Use this URL to cite or link to this record in EThOS: http://ethos.bl.uk/OrderDetails.do?uin=uk.bl.ethos.645600
Title: Preference formation, negotiations and implementation : Japan and the Basle Capital Accord
Author: Tamura, Kentaro
Awarding Body: London School of Economics and Political Science (University of London)
Current Institution: London School of Economics and Political Science (University of London)
Date of Award: 2005
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Abstract:
The aim of this thesis is to elucidate the position of Japanese bank regulators in the international harmonising process of the capital standards set by the Basle Committee on Banking Supervision and in the domestic politics of banking regulation. An attempt is made to test a two-level-game model that positions Japanese regulators as the link between international and domestic politics. The thesis systematically assesses the strengths and the weaknesses of the two-level approach, and considers the validity of alternatives-systemic- and domestic-level approaches. The selection of case studies is made on such a basis: the case of negotiation processes and that of implementation. On the one hand, a close look at Japanese regulators' preference formation and behaviour through a filter of the two-level-game framework allows us to better understand their behaviour at the negotiation process. The thesis presents a counterexample to mainstream systemic-level explanations about the forces leading to the Japanese Ministry of Finance's negotiating position. The MoF was tactically motivated to use the internationally agreed rules and norms to legitimise its domestic policies and to shore up its position in the domestic politics. On the other hand, the thesis points out limits to the logic of two-level-game approach concerning implementation and compliance issues. The hypotheses derived from the logic of two-level-game approach do not sufficiently explain ineffectual Japanese compliance with the Basle Accord. Both domestic institutional "capacity" and the "willingness" of regulators are important in determining the degree of compliance. These institutional and intentional factors underline the possibility that the Basle rules can be sabotaged by vested interests at the implementation phase. With regard to implementation issues, therefore, more persuasive explanations come from the domestic-based argument that dysfunctional domestic institutions hampered Japanese credible commitments to the Basle Accord.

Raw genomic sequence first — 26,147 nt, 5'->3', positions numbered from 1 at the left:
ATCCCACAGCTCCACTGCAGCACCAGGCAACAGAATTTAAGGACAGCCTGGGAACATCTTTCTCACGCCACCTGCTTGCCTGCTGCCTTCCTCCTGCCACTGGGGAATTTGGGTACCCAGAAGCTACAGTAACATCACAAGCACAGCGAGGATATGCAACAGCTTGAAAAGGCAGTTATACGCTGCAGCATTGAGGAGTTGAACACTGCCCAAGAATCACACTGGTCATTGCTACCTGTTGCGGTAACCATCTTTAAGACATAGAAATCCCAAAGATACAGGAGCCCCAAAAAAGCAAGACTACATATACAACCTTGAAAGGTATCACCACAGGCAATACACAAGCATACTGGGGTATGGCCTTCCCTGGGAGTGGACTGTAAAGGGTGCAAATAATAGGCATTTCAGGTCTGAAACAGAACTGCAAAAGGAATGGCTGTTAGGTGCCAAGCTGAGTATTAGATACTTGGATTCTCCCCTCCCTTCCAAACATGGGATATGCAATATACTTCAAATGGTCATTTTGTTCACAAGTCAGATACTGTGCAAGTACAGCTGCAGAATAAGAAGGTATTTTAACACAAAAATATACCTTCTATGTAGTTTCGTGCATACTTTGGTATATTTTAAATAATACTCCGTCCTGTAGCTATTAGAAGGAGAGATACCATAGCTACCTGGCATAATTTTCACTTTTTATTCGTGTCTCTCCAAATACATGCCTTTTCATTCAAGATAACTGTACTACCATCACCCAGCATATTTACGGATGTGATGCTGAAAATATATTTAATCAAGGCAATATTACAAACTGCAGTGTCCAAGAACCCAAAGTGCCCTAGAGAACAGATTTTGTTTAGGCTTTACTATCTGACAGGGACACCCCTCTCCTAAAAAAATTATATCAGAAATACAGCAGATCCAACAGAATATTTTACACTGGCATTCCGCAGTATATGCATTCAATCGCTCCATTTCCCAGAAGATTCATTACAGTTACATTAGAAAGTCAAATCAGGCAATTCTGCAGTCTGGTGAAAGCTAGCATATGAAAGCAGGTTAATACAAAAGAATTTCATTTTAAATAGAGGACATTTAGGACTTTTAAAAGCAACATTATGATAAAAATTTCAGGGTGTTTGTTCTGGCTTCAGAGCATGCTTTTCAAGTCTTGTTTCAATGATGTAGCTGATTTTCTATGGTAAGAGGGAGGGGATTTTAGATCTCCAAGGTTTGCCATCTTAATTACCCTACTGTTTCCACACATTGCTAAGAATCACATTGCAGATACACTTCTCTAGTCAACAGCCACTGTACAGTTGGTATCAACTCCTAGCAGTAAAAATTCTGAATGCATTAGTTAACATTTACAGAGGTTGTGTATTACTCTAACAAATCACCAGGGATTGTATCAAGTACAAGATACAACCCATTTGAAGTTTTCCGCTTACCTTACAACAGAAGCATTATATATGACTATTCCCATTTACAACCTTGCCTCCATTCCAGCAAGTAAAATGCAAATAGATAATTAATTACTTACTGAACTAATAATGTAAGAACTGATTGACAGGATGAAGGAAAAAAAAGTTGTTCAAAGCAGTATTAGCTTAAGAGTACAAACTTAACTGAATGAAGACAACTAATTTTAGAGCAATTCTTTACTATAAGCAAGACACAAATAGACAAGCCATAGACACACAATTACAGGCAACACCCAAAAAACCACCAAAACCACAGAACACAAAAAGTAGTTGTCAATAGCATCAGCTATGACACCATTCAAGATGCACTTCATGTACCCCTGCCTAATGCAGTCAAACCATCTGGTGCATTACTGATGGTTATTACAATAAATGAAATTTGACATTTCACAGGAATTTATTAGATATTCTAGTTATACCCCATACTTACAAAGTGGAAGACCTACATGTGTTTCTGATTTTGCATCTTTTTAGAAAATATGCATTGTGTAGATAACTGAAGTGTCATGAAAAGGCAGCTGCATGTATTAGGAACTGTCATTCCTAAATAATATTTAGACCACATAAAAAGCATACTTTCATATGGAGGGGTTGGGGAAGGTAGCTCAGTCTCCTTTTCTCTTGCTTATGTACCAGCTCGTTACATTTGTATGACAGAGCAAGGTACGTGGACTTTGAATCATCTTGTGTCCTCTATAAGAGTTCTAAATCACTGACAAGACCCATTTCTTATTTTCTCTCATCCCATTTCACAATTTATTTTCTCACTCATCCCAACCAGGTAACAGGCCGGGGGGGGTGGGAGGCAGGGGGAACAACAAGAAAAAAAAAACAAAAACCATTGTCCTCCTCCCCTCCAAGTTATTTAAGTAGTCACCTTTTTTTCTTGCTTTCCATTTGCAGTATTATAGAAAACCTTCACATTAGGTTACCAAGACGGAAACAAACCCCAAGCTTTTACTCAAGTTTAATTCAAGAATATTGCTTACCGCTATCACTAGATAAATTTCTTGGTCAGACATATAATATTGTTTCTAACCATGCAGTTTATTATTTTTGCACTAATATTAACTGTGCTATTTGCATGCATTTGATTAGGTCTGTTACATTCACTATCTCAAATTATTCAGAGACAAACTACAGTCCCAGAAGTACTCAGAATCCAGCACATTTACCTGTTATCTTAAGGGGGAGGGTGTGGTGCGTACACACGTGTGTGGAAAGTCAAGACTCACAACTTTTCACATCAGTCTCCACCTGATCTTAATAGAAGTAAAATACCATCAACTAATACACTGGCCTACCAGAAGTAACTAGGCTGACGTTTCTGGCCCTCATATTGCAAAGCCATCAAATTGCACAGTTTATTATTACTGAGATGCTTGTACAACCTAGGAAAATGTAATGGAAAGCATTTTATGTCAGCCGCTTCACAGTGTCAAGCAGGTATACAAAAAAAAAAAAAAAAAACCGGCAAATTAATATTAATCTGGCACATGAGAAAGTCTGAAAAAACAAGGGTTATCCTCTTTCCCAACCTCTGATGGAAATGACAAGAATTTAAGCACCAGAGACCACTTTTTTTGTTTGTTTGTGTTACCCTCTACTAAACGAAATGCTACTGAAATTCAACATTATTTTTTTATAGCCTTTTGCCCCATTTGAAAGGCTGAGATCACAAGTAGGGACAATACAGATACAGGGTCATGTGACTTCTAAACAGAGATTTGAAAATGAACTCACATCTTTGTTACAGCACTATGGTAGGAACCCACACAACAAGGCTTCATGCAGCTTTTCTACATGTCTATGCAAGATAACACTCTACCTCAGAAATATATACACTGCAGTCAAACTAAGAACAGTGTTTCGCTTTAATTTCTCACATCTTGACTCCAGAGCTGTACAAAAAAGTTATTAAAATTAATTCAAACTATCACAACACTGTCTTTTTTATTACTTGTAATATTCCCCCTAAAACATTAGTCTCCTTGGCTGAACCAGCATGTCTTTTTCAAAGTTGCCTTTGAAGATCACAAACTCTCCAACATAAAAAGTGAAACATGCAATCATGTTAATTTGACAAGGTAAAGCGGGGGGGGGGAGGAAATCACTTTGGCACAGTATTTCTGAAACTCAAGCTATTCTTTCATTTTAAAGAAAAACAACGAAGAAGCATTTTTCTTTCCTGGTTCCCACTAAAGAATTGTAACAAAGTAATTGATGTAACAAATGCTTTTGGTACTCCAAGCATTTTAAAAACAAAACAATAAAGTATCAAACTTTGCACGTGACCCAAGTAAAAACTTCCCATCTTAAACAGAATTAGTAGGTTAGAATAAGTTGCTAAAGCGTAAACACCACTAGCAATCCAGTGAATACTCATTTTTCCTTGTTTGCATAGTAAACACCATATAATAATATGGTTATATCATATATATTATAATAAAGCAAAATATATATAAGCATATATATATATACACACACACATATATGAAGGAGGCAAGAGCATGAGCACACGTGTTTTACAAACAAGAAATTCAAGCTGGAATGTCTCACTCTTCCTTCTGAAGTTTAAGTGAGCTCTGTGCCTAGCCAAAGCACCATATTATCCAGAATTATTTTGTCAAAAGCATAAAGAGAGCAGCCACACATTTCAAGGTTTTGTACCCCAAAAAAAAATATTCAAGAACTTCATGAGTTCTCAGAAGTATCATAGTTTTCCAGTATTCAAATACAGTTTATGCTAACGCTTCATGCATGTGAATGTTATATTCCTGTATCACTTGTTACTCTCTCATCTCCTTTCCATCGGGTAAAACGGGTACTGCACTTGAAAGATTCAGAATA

Supervisor: Not available Sponsor: Not available
Qualification Name: Thesis (Ph.D.) Qualification Level: Doctoral
EThOS ID: uk.bl.ethos.645600  DOI: Not available
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